Academic journal article Military Review

Designing the Victory in Europe

Academic journal article Military Review

Designing the Victory in Europe

Article excerpt


THE U.S. ARMY is currently wrestling with the concept of "design" as an advanced application of problem management. (1) Design was first inserted into U.S. Army doctrine in 2006 with the incorporation of a campaign design chapter in Field Manual (FM) 3-24, Counterinsurgency, which was followed-up with references to design in both the U.S. Army's capstone manual, FM 3-0, Operations and the revised manual for dealing with post-hostility operations, FM 3-07, Stability Operations. The inclusion of a chapter outlining the design process in the current version of the Army's key doctrinal reference for planning--FM 5-0, The Operations Process--has elevated the concept of design to the level of capstone doctrine.

Despite the previous years of debate and revision of design doctrine, acceptance and inculcation of design into the problem-management processes of U.S. Army units in the field appears tentative. (2) The probable explanation for this is that the concept of design was not thoroughly tested by the field prior to its inclusion in doctrine. This is a lesson the Army has learned before, catalogued in exacting detail in two remarkable TRADOC publications, John Romjue's From Active Defense to AirLand Battle: The Development of Army Doctrine 1973-1982, published in 1984, and Major Paul Herbert's Deciding What Has To Be Done (Leavenworth Paper #16), published in 1988.

To summarize these two works, the publication of the Active Defense doctrine in the 1976 version of FM 100-5, Operations, led to a period of "spirited debate" and--more significantly--serious experimentation by the field headquarters (such as V Corps) who would have to operationalize the concepts. "While generally well accepted, [the 1976 version of FM 100-5, Operations] raised penetrating questions, even among its admirers, and the general critique was wide ranging." (3) As a result, in 1979 then-TRADOC commander, General Donn Starry, instituted a new doctrinal process that emphasized "operational concepts [that] did not become doctrine until tested, approved, and accepted" by the field Army force. (4) In other words, General Starry and his doctrine team recognized that only experimentation with concepts would address "the misgivings that existed within the Army itself about the doctrine of the active defense--misgivings which the debate did not satisfactorily resolve." (5)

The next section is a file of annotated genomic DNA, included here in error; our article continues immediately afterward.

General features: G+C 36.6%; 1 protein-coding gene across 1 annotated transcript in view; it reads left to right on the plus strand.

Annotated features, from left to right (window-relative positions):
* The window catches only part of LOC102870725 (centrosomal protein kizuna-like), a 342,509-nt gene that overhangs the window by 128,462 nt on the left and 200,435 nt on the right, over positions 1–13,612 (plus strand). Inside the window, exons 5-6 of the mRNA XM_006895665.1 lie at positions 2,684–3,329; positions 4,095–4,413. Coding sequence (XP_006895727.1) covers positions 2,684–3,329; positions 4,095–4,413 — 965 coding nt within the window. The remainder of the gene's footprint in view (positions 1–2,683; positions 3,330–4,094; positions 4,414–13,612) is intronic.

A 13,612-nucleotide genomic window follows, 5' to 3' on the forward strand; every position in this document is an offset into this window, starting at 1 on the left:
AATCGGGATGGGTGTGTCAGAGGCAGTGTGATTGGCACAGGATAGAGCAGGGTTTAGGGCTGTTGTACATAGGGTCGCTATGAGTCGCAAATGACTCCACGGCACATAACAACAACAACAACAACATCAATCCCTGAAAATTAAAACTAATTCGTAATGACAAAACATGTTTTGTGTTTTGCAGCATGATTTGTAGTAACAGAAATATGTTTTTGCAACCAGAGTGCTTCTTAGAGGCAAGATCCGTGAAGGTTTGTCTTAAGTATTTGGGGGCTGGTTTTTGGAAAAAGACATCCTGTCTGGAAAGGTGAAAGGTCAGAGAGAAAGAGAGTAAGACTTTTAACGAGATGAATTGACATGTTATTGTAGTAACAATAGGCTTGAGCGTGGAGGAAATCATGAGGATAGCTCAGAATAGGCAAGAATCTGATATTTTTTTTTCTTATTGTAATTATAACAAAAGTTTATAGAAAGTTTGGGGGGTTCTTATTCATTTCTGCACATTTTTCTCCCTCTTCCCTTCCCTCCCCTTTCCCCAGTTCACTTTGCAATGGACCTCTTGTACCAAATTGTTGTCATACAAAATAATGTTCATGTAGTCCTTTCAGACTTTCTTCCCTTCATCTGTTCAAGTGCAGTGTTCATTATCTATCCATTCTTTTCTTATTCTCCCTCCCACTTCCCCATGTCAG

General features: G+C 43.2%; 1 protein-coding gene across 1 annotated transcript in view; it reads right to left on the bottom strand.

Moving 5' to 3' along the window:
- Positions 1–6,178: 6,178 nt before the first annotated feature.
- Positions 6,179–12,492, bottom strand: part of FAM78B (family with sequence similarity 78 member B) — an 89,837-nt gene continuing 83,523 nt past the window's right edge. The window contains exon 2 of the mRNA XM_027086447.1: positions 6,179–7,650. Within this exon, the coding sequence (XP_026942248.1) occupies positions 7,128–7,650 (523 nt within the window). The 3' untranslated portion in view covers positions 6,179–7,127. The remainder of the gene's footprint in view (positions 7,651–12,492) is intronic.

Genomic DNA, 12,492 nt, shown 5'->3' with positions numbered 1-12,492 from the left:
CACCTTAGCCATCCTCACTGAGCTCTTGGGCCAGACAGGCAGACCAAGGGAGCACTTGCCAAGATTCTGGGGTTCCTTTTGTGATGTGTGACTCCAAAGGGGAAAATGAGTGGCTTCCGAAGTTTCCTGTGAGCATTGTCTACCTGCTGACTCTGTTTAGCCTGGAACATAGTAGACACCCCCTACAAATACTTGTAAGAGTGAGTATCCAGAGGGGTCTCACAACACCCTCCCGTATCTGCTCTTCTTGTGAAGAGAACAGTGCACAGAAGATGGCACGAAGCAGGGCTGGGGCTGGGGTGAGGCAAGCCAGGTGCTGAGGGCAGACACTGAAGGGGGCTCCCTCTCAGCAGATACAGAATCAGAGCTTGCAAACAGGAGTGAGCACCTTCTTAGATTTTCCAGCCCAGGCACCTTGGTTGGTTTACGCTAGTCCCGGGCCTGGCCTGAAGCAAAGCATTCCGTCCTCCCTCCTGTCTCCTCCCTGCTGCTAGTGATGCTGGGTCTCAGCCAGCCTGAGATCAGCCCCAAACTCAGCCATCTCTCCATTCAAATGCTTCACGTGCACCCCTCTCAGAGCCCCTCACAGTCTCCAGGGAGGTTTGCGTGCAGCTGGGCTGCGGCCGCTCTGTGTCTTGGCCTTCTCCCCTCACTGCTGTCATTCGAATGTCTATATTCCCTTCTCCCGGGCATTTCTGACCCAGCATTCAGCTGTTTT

Until the experimentation process can catch up, another way to alleviate the hesitation of units to accept design might be the examination of practical, historical examples upon which to base understanding. Although obviously the critical concepts inherent in the current military application of the Army Design Methodology, such as systems-theory, complexity, and problem framing, would not have been familiar to military planners, the basic premise of how design "fits"--the integration of conceptual thinking and detailed planning--is not necessarily new. (6) The purpose of this article is to provide a sort of "case-study" for the application of design.

In January of 1943, one year before General Dwight Eisenhower or Field Marshal Bernard Montgomery began to consider the problem-set of Normandy, the Combined Chiefs of Staff of the United States and United Kingdom decided "the time had come to begin the detailed development of the Overlord plan." (7) Subsequently, the chiefs appointed British Lieutenant General F.E. Morgan as Chief of Staff, Supreme Allied Commander (COSSAC), and tasked him to build and lead a team to provide "the basis for the subsequent development of detailed plans." (8) The efforts of the COSSAC staff and their relationship to the subsequent preparations made by Eisenhower and his staff are a case study for the development of a campaign design that was operationalized through detailed planning. (9)

Understanding Design

The U.S. Army views the Army Design Methodology as a broad problem-solving approach that integrates detailed planning with "critical and creative thinking" through iterative problem-framing to generate "a greater understanding, a proposed solution based on that understanding, and a means to learn and adapt. …

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